Private management considered for City Auditorium
City also seeks manager to pay for needed renovations
The 90-year-old City Auditorium in Colorado Springs could be headed for private management if city officials find a willing partner.
Ten firms have expressed interest in managing the facility since the city began accepting bids a week ago. Among them is World Arena, who manages the arena building on the city's south side and began operating the Pikes Peak Center for El Paso County in 2004.
The city wants a manager who will continue to make the auditorium available to a wide range of people and events, but also pay for needed renovations to heating, air conditioning, seating and windows.
Privatization of city services and facilities is something Mayor Steve Bach said he would consider when he was elected.
Kim King of Parks, Recreation and Cultural Services said the auditorium's annual maintenance budget is no more than $200,000, and the city can't afford capital improvements there.
"We do stay busy," said King. "We think we could be busier yet, if we have someone come in that's truly marketing the facility more than we can do right now."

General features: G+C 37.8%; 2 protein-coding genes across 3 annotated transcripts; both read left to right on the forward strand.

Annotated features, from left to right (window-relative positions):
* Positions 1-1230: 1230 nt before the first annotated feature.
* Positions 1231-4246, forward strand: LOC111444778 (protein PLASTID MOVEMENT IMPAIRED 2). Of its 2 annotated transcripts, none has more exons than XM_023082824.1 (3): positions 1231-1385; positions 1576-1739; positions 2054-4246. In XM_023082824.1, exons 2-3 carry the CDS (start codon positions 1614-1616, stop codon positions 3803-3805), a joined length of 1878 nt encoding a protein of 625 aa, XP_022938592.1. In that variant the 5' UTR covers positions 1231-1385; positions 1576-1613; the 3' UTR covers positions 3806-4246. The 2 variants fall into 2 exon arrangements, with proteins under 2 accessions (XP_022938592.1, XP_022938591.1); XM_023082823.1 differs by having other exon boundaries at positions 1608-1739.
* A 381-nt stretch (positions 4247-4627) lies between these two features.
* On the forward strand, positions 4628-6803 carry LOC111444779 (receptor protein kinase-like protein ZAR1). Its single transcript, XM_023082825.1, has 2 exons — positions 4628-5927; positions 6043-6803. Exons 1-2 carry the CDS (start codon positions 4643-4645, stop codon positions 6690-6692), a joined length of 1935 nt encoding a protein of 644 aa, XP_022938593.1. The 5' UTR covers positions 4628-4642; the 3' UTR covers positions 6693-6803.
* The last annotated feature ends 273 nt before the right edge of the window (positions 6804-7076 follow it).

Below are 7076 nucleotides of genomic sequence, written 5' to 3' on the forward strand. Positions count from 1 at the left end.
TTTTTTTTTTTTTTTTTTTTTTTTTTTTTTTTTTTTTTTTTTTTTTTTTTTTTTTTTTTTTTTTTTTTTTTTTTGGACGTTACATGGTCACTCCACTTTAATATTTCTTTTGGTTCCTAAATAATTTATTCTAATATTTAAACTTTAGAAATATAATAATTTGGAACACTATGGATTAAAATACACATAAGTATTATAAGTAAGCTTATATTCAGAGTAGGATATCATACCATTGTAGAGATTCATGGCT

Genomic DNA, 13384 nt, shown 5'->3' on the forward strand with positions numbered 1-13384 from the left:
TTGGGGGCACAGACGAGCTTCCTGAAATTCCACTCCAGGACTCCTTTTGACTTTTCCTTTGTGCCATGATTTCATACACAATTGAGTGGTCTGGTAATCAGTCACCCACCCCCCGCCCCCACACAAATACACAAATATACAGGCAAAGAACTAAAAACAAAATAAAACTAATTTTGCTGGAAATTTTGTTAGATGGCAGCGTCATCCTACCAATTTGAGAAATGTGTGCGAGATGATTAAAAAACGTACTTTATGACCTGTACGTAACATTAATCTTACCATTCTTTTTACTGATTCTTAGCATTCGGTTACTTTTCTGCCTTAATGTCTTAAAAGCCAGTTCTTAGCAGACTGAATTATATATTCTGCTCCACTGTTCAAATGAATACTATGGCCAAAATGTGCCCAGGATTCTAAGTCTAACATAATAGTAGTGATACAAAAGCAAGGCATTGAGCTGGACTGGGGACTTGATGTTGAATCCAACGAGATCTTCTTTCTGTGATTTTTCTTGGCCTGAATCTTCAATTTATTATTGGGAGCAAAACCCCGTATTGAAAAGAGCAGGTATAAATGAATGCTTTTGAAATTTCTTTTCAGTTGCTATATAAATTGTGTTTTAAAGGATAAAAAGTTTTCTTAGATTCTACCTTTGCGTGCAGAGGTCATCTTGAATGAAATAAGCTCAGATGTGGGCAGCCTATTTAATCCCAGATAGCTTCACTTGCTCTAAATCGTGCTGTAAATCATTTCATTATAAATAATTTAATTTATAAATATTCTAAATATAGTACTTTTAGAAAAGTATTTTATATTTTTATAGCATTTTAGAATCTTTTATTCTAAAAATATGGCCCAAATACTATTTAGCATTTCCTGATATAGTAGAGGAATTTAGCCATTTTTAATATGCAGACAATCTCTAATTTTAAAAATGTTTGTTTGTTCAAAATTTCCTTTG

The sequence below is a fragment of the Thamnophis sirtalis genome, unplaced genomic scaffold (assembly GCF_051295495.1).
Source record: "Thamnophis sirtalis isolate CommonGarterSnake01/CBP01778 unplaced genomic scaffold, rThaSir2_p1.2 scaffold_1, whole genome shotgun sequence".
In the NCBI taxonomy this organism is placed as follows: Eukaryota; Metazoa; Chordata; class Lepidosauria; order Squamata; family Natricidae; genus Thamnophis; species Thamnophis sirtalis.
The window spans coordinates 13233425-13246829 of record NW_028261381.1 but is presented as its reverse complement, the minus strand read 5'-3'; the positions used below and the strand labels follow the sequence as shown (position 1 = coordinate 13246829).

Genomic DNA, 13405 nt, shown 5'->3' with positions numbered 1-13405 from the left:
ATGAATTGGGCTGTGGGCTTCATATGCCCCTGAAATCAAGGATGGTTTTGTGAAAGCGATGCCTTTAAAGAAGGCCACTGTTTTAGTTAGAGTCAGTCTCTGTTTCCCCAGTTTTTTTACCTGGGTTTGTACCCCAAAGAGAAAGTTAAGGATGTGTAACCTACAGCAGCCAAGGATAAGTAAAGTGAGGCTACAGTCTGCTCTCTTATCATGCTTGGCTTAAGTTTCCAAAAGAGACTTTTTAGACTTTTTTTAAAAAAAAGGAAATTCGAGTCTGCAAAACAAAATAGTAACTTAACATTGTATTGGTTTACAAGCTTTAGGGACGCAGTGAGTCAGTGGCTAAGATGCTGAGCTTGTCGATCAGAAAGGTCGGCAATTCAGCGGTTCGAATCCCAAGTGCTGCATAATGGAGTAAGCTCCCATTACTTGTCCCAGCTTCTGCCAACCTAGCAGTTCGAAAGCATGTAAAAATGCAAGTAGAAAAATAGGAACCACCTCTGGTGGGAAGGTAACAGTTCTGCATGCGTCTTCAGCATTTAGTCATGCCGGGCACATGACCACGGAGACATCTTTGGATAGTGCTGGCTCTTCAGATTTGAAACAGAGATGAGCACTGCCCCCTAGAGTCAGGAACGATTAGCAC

Deedle Murray of the Pikes Peak Derby Dames, a local roller derby team, said the team practices at the auditorium several times a week and holds monthly bouts there. She's hopeful that a new manager won't restrict access for the team.
"We also practice at Skate City, so that's a possibility to increase practices there, if necessary," said Murray. "Some other locations aren't definite or set in stone. (The current access) is ideal. We love the location. We love the vibe from it. But obviously, there's no guarantee."
The city will accept bids through Oct. 26.
El Paso County Commissioner Sallie Clark said private management of the Pikes Peak Center by World Arena has gone smoothly, with the arena making needed capital improvements while the county retains general maintenance responsibilities.
"However, I have heard a concern that (Pikes Peak Center) is not the same facility it once was," said Clark. "That it's now more of an events center and less of an open public auditorium. It's important to give the public an inexpensive place to use."
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